Australian Retirement Trust (ART) and AustralianSuper are understood to be working together on how the two largest super funds can best help their members with advice.
Speaking to Super Review, Anne Fuchs, executive general manager for advice, guidance and education at ART, discussed how the super fund is working on providing advice to its membership.
Earlier this year, Minister for Financial Services Stephen Jones made recommendations in the government’s formal response to the Quality of Advice Review that super funds could be a source for retirement income advice.
ART has around 2.2 million members, while AustralianSuper has 3 million members, representing over $500 billion in retirement savings.
While ART has opted out of providing comprehensive advice, Fuchs said it would help members with simple and intra-fund advice on areas such as their home, Centrelink entitlements such as welfare payments and Age Pension, and their super.
Fuchs said: “Stephen Jones believes super funds should be there for the simple advice needs of most working Australians.
“ART [has] been working really collaboratively with AustralianSuper on advocating that funds like ours should be able to help our members with personal advice, under the confines of intra-fund, or on their household situation as it relates to the super, any Centrelink entitlements and that advice meets the majority of Australian needs.
“It won’t meet all the needs, and that’s why I don’t believe we are in competition with financial advisers, as there will be a role for them to provide that more complex advice.”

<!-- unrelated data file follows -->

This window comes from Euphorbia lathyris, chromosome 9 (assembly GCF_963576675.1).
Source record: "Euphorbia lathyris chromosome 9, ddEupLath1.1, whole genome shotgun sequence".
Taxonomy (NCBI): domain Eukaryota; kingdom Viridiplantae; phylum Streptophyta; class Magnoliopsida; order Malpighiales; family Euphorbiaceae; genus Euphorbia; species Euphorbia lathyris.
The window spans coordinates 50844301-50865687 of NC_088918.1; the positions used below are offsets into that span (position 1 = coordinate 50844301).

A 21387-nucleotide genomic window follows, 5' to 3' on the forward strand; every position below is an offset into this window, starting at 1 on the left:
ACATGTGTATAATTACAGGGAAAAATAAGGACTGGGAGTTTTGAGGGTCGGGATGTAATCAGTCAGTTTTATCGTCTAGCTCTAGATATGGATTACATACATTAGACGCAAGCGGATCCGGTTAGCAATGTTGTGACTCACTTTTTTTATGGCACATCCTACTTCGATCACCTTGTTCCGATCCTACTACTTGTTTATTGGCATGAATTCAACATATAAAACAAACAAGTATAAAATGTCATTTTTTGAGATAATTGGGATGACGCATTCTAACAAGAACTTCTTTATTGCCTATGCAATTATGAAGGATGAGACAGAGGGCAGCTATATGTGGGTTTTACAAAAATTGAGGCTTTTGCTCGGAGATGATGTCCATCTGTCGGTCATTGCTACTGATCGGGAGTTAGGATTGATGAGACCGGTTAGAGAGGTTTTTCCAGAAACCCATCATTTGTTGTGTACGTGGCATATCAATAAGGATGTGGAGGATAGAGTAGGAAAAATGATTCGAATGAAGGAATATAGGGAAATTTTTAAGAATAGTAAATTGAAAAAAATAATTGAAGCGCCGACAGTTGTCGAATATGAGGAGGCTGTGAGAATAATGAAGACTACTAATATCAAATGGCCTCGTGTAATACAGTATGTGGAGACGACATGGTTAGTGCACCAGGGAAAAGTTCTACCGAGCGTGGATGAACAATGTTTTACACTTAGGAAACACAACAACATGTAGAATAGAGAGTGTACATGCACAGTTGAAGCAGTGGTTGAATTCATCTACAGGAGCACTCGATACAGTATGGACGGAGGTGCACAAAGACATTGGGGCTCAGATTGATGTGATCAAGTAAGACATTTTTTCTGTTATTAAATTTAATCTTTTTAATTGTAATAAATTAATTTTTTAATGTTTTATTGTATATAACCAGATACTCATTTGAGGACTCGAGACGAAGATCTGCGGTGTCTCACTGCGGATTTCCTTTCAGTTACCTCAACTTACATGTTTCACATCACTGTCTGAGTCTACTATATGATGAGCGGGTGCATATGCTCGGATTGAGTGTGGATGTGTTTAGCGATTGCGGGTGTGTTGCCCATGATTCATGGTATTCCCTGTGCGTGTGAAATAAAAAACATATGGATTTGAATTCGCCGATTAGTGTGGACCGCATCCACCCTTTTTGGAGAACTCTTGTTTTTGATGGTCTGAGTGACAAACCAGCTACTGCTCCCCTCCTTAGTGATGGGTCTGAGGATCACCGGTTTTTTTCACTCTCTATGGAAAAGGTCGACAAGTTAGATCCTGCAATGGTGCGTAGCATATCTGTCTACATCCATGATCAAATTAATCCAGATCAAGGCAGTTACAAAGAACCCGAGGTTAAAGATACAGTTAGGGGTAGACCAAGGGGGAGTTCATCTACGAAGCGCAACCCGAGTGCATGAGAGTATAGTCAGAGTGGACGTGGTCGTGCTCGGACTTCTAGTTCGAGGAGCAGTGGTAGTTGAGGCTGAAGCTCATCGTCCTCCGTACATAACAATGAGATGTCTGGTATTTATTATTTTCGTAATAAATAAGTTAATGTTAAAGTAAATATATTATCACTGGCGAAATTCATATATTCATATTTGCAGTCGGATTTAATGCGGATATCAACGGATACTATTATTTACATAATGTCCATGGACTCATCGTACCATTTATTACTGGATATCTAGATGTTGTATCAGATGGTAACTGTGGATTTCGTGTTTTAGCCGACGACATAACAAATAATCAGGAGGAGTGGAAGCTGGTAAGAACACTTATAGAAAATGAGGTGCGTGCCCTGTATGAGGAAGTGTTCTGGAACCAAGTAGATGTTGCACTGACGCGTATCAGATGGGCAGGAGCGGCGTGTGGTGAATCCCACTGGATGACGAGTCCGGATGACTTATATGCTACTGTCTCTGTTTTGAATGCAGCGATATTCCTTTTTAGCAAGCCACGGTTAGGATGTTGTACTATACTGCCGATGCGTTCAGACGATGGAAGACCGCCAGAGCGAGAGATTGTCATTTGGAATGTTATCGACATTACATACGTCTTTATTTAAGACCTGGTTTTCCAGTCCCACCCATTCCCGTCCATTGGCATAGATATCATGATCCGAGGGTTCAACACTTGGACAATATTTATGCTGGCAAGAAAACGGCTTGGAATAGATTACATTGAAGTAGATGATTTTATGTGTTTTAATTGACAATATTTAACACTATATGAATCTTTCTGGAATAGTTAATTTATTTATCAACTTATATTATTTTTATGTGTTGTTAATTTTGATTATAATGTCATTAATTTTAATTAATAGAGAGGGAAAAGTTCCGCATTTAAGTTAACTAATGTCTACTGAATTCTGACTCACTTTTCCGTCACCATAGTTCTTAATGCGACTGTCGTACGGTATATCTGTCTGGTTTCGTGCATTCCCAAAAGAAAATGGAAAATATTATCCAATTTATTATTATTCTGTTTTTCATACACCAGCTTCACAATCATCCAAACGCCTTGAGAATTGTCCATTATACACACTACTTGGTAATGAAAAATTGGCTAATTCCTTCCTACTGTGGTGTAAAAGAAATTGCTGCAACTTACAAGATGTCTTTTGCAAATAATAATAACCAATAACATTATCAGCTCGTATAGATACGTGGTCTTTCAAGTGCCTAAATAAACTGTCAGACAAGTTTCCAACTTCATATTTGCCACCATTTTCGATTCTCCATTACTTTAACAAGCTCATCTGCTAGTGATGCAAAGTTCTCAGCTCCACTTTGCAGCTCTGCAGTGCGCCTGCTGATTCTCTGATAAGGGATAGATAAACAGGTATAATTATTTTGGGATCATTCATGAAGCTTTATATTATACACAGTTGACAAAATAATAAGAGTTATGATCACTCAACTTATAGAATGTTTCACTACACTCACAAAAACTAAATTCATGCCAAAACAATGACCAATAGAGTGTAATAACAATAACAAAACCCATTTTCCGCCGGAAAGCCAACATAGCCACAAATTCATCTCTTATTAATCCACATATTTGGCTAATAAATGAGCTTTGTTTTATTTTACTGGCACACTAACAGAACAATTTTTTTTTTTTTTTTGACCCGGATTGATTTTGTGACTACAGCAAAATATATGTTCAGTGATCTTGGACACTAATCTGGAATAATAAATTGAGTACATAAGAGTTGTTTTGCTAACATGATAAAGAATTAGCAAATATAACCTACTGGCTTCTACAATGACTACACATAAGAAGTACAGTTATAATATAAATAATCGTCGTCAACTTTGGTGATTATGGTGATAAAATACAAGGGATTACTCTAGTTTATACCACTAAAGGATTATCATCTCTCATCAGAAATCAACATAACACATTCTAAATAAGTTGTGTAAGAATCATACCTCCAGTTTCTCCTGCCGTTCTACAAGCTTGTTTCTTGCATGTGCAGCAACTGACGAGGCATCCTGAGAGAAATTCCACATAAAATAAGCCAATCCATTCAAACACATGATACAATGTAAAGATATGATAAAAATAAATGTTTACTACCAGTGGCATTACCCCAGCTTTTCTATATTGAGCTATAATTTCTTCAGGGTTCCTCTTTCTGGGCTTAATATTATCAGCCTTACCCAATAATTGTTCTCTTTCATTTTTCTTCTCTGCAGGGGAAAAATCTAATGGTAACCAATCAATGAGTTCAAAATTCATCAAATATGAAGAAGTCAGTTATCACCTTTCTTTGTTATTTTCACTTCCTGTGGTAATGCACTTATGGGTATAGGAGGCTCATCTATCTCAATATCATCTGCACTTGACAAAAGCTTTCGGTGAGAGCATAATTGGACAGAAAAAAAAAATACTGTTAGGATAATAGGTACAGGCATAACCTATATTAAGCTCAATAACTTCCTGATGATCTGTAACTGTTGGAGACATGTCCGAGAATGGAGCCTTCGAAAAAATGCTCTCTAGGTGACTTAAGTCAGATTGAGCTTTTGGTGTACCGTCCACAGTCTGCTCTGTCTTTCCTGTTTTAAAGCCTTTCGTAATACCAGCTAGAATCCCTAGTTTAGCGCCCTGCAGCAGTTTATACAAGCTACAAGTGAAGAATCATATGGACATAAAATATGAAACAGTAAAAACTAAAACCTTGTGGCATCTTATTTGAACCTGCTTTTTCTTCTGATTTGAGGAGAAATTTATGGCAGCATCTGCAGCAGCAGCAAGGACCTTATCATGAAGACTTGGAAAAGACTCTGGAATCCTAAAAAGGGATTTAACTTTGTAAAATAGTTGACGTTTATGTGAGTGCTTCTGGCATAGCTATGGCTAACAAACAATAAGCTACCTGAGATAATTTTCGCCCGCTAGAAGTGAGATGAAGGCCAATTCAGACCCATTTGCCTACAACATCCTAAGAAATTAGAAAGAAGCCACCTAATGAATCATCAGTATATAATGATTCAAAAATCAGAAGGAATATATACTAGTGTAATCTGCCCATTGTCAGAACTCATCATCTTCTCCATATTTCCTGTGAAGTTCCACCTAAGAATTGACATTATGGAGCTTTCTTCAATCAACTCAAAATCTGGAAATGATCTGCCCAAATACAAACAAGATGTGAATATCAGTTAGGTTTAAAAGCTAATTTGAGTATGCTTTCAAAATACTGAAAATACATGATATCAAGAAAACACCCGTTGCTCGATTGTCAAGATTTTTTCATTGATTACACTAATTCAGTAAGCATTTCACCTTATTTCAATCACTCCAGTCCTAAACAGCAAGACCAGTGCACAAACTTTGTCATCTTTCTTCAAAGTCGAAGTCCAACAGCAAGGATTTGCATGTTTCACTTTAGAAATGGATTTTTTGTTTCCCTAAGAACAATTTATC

She likened the advice provided by ART to that of a chemist or a general practitioner, while a financial adviser is a specialist.
“The simple stuff can and should be provided by us as most people have simple advice needs. But there is a growing number of members who have more complex needs, and that’s where external financial advisers come in,” Fuchs explained.
“People go to a chemist where they can get some simple information and self-serve, but the moment we, as a super fund, see complexity, then we must refer them to a specialist because that specialist expertise is required, such as for estate planning or setting up or unwinding an SMSF.”
However, Michelle Levy, lead reviewer of the QAR, has cautioned she feels super funds already have enough work to do without adding in providing financial advice in the way envisaged by Jones.
“It’s going to be really hard. Superannuation funds are being asked to do so much and solve so many problems, and it does worry me that this industry issue only has to sit with superannuation funds to solve,” she said.
Super Review has reached out to AustralianSuper for comment.